Personally speaking, 11J was a flame that was lit in Cuba, which will never be put out. It was the first day Cuba has been free since 1959, and lots of Cubans are paying for this hint of freedom with jail time. It’s not a matter of being an optimist or pessimist, but of being consistent with history and memory. 11J brought the regime down to its knees, and they had thought they were untouchable for six decades. But the Cuban people went straight to the point. I remember this day with honor, with the pride of knowing I was here on the island and living that Sunday like no other in my life.

How has your identification as a member of the opposition affected your family and personal life?

Even though I was always public about my position as an opposition member and independent journalist since the very beginning – in mid-2014 -, it wasn’t until February 18, 2018 that the political police began their saga of persecution and harassment against me. It started off with stopping me from leaving Cuba to go abroad, thereby stopping me from taking part in the Summit of the Americas, which was being held in Peru at the time. I had taken part in the previous edition, held in Panama City, in 2015. Reprisals against me have never bothered me, nor do they bother me, because they come in response to my stance. I’ve been aware of this ever since I decided to take the reins of freedom and break my shackles.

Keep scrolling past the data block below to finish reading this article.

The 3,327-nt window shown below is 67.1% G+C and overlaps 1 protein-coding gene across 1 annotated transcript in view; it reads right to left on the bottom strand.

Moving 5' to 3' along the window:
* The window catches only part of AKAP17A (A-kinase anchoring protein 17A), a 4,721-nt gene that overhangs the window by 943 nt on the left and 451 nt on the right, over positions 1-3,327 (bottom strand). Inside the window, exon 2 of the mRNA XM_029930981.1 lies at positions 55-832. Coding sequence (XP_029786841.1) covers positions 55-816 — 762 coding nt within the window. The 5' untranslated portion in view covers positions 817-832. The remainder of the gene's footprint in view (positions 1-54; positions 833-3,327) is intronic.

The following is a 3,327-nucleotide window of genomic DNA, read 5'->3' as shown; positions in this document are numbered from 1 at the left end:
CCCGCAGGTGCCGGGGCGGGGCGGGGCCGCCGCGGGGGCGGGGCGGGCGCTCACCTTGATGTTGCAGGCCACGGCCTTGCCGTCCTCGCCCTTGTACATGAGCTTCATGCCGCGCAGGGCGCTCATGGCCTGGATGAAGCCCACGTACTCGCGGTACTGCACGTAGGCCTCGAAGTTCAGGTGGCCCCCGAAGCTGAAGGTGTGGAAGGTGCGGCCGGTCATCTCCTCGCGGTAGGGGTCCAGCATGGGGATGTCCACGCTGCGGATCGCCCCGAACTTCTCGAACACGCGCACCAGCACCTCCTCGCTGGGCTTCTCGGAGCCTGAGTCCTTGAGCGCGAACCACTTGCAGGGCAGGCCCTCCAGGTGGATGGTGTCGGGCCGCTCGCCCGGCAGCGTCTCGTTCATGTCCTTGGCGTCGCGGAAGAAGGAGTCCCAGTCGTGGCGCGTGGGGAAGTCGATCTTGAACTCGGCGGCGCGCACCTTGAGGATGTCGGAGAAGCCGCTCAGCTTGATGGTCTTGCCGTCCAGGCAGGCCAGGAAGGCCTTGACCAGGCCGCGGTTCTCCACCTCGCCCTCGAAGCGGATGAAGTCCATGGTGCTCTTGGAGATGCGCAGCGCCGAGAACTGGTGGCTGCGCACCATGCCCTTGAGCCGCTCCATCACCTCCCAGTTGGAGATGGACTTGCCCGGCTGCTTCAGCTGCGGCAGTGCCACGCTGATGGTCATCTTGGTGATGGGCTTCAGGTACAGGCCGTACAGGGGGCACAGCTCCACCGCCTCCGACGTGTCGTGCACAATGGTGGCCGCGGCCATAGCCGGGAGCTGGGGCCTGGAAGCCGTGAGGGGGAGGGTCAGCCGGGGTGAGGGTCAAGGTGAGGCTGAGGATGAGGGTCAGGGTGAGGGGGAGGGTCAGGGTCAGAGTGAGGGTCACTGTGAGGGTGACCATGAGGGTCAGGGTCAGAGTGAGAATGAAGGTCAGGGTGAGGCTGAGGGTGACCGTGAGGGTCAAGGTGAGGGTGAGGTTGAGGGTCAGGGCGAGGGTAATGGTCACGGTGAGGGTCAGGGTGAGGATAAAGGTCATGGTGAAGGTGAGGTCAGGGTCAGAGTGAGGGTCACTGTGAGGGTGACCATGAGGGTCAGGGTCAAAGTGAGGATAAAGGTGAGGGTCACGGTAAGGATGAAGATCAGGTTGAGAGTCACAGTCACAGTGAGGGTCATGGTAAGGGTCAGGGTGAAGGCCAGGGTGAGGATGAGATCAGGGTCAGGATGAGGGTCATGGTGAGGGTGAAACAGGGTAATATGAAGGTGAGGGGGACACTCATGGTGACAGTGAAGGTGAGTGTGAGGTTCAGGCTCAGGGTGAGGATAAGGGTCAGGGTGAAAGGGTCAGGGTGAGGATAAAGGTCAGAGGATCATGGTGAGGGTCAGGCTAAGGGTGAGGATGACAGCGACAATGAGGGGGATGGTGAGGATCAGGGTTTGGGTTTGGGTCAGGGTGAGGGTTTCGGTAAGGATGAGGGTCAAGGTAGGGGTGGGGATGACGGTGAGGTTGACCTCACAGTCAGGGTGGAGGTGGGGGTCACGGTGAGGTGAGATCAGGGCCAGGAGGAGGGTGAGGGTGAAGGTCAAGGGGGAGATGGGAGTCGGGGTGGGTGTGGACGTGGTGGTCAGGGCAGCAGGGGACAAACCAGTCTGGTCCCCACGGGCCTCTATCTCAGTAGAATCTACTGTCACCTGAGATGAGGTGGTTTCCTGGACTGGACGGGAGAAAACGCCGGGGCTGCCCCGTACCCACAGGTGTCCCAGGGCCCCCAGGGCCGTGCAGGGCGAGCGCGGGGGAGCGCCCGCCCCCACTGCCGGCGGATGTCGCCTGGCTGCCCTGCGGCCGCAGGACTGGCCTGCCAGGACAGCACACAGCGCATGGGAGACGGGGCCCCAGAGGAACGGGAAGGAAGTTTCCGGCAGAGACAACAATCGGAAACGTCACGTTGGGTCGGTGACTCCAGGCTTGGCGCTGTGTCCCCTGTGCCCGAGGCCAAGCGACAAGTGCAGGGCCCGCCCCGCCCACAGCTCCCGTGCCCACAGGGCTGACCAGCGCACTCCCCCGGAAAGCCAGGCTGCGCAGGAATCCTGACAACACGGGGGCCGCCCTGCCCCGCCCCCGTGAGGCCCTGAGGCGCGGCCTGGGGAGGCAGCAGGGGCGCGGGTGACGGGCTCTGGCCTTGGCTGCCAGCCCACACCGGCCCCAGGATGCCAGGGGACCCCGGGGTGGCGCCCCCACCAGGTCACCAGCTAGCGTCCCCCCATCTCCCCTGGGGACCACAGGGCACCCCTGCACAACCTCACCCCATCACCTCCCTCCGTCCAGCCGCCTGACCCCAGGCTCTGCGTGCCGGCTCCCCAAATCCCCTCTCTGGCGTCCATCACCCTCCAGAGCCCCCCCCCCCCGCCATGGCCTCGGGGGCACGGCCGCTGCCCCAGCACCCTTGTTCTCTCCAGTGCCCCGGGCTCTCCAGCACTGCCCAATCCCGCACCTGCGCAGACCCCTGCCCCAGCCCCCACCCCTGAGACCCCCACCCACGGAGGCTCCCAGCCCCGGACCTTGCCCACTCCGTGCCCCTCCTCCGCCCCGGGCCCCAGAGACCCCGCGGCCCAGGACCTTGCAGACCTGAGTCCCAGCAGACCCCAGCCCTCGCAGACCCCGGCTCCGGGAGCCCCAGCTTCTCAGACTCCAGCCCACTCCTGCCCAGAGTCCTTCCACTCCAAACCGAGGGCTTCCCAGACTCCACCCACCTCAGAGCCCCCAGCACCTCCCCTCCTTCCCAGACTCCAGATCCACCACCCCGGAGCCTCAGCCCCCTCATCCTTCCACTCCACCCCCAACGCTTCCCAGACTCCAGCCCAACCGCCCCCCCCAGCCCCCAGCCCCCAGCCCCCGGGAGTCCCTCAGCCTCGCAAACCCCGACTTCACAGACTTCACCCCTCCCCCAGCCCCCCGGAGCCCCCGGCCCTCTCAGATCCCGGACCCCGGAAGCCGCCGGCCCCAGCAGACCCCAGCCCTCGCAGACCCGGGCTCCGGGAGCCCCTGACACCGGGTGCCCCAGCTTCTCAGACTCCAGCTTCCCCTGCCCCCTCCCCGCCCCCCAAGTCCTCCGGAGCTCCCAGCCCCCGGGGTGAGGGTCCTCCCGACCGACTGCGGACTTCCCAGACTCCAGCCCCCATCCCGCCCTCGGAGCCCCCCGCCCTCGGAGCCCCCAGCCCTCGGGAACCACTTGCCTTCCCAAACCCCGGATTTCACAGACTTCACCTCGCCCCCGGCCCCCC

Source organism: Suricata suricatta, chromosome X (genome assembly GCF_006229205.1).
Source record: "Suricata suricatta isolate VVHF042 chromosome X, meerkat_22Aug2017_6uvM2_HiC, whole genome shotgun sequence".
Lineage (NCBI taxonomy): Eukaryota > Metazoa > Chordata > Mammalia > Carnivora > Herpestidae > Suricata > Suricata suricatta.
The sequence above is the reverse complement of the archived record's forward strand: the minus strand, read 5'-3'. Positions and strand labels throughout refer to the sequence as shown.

My whole family supports me unconditionally and they know the dangers I’m exposed to. My family, which also includes all of my friends, has never turned their back on me. Not even one of them has abandoned me, on the contrary, they have come closer to me, and they prove this to me every day. According to them, I am their pride. This lets me wake up every morning with their blessings and it gives me the strength to carry on.

One important thing, though, not a single relative or friend has been harassed because of my position, unlike the cases of fellow colleagues. That’s because since the harassment began, in 2018, I made it crystal clear to the political police that: they could do whatever they wanted to me, but it’s another fight if they go for my loved ones and the war will be different.